Columbia Pictures via Everett Collection
Whether it’s Tobey Maguire or Andrew Garfield swinging from building to building, Spider-Man has faced some formidable opponents. Some of these villains have stayed true to their comic book form while others have fallen flat. Here are our rankings from the Spider-Man trilogy and The Amazing Spider-Man.
In theory this could have been great. But the execution felt forced. Thomas Haden Church takes on the role of Flint Marko, a criminal who steps into a particle accelerator and can now control sand. Kind of a lame power, right? The tension feels forced because after two sequels we find out it was Marko who killed Uncle Ben, who was Peter Parker’s father figure. Sandman teams up with Venom, but their efforts fall short. Spider-Man wouldn’t get killed, come on now.
4. Green Goblin
Played expertly by Willem Dafoe, Green Goblin is a deranged bad guy who poses a major threat to Spider-Man. His powers stay true to the comics, tossing pumpkin bombs and flying through the air with his Glider. The Goblin is really millionaire Norman Osborn, who eventually finds out that the webslinger is really Peter Parker. As a major villain, Green Goblin is a threat, but not a threat to the rest of the world.
Another victim of the lackluster Spider-Man 3, Venom had potential to be the top villain. Unfortunately, this Venom was not faithful to the comic book at all. Venom is really Eddie Brock, a beefy journalist who possess incredible strength and that’s before an alien symbiote invades his body. Topher Grace is not buff at all. Where was Dwayne “The Rock” Johnson for this casting? Venom is still a credible bad guy with his alien superpowers. Like the Goblin, he doesn’t pose a huge threat to society.
His strength and speed are extremely dangerous and he has a nefarious plan to change humans into lizards. Rhys Ifans plays Dr. Curtis Connors, who transforms into a giant lizard thanks to a science experiment gone bad. Lizard climbs near the top of this list because his grand scheme is a big threat to all of humanity, not just your friendly neighborhood Spider-Man.
1. Dr. Octopus
Watch out! As long as Doc Ock is around, the world could be doomed. Dr. Octopus (Alfred Molina) is the toughest enemy in the Spider-Man films universe. Dangerous mechanical arms make sure Doc can match strength with anybody and his experiments with nuclear fusion reach out-of-control levels that threaten the existence of every human. Otto Octavius had to be stopped — this proved to be Spidey’s most difficult task.
This year, BET's Being Mary Jane totally nailed it: creator Mara Brock Akil had the number one original series debut on cable for the 2013-14 television season. Five million viewers tuned into the season premiere, and with good reason. The protagonist, Mary Jane Parker (played by Gabrielle Union) is fascinating and complex, the love triangles (and quadrangles... or squares... or trapezoids) are intense, and the music offers a fantastic soundtrack for all of that drama. But we're here to celebrate the one extra-special reason folks are tuning in: the crazy-hot sex scenes that just won't quit. Mary Jane has had a quite a busy season thus far, and we've all been enjoying it immensely. So join us as we reminisce about some of the unforgettably steamy NSFW moments from Being Mary Jane.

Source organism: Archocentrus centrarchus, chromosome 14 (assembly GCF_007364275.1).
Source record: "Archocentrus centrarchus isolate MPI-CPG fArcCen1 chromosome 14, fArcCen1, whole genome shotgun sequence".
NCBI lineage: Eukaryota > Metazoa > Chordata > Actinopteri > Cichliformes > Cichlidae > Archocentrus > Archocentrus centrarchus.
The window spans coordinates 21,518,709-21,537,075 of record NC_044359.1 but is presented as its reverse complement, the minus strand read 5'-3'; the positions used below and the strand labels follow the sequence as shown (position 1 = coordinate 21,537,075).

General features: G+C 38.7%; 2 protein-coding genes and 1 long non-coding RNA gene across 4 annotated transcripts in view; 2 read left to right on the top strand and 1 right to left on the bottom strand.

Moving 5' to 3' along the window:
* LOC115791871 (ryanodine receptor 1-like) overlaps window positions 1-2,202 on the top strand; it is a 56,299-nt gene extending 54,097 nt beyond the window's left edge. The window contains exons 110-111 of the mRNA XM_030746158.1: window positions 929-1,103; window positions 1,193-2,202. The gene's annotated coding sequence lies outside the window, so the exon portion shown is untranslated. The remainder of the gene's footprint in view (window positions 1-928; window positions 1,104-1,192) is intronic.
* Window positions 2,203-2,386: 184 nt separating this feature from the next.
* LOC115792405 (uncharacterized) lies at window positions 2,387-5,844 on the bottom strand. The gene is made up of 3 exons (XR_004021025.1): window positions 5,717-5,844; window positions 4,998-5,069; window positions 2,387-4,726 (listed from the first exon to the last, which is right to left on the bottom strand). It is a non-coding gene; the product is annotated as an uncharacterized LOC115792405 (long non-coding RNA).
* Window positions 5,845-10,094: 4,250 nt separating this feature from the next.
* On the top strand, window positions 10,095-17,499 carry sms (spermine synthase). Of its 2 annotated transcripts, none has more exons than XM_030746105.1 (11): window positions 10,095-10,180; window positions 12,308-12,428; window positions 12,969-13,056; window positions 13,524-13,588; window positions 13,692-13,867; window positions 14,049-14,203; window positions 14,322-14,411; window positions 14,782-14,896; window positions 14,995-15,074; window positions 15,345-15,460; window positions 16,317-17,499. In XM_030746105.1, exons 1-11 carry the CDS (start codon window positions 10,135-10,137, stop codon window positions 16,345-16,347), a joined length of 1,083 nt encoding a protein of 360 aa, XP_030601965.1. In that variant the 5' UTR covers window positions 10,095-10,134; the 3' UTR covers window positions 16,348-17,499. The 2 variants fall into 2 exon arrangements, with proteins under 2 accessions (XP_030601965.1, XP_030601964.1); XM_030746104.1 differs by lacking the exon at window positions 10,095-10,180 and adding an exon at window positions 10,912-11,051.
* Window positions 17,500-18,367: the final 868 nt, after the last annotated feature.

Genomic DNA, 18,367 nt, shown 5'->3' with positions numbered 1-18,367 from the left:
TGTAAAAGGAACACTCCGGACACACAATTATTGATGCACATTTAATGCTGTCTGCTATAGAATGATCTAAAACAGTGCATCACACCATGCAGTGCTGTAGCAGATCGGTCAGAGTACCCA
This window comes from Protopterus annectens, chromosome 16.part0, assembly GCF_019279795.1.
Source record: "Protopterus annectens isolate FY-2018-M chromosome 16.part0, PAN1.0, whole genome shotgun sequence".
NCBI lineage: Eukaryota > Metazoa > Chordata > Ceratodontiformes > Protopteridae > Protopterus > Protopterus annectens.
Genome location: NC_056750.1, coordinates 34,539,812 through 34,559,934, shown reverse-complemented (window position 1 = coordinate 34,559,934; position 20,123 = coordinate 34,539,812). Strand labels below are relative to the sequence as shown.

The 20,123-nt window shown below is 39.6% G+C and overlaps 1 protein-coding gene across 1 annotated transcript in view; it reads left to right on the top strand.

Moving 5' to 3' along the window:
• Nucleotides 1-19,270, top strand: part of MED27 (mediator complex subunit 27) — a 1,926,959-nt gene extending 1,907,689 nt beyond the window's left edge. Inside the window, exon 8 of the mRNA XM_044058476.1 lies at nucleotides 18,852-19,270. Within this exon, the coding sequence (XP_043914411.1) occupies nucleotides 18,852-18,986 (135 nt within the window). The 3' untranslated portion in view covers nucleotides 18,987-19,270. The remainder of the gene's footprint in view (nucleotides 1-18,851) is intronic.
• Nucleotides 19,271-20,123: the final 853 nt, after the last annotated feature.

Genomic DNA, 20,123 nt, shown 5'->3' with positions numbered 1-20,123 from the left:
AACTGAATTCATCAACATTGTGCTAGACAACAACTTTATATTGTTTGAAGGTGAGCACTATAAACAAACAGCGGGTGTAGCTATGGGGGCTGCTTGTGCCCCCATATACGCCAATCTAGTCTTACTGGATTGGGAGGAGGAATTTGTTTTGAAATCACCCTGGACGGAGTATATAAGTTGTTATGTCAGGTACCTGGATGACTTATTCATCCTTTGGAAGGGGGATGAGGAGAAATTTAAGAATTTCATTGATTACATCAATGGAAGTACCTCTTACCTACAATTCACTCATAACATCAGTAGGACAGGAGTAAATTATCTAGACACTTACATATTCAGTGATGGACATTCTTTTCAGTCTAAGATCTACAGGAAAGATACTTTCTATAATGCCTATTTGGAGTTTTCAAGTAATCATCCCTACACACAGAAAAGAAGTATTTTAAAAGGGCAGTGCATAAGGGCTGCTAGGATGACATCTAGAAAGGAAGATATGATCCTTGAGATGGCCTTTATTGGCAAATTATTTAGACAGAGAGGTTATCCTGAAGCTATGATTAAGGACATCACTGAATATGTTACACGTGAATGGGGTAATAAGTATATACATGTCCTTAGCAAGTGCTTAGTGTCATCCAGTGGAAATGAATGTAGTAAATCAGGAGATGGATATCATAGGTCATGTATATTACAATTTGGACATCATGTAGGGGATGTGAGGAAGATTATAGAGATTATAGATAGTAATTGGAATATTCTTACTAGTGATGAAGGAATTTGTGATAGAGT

The Only Shower Scene That Matters
From this point on, we shall no longer think of Norman Bates dressed up as his mama and wielding a knife when someone makes reference to a shower scene. Now, the only shower scene that matters is this one, in which Mary Jane runs into the one guy she'd been avoiding at the gym promises to place you firmly on Team Andre. Firmly. Until...
That Awkward Moment When You Find Yourself on #TeamAvery
For the most part, viewers are rooting for Union's character to make it work with Omari Hardwick's Andre, mainly because... well... did you see the shower scene? Those two are hot! But in a recent episode, Andre got into a heated argument with his wife, which resulted in some insanely steamy make-up loving. Although the Avery/Andre reunion didn't last very long, it was an unforgettable scene and for a moment, a few of us found ourselves on Team Avery.
David's First Hello
If you're not watching the show you missed that first episode where — SPOILER ALERT — Mary Jane may or may not have stolen this guy's sperm. But before the stolen babymakers comes the love-makin', and when David showed up with a bag of chips and asked if she'd be "down for some consensual sex," the two of them were actually pretty good together. It also helps that Union's body is the definition of flawless, so pretty much every scene where she's rocking a t-shirt and panties (because it's all about the t-shirt and panties) is hot.
Self Love Is The Best Love
We're not gonna lie. That scene? Where Mary Jane — how do you put this delicately? — provided herself with self love? At work?! Kind of a big deal. She opened up about preparing for the experience in a recent interview. Not only was the scene hot, but it was both humorous and progressive, and sort of made us feel like there should be more women masturbating on television. Ya know. For feminism.
So now you're feeling some combination of completely entertained and shamefully dirty. Watch Being Mary Jane to keep that feeling going.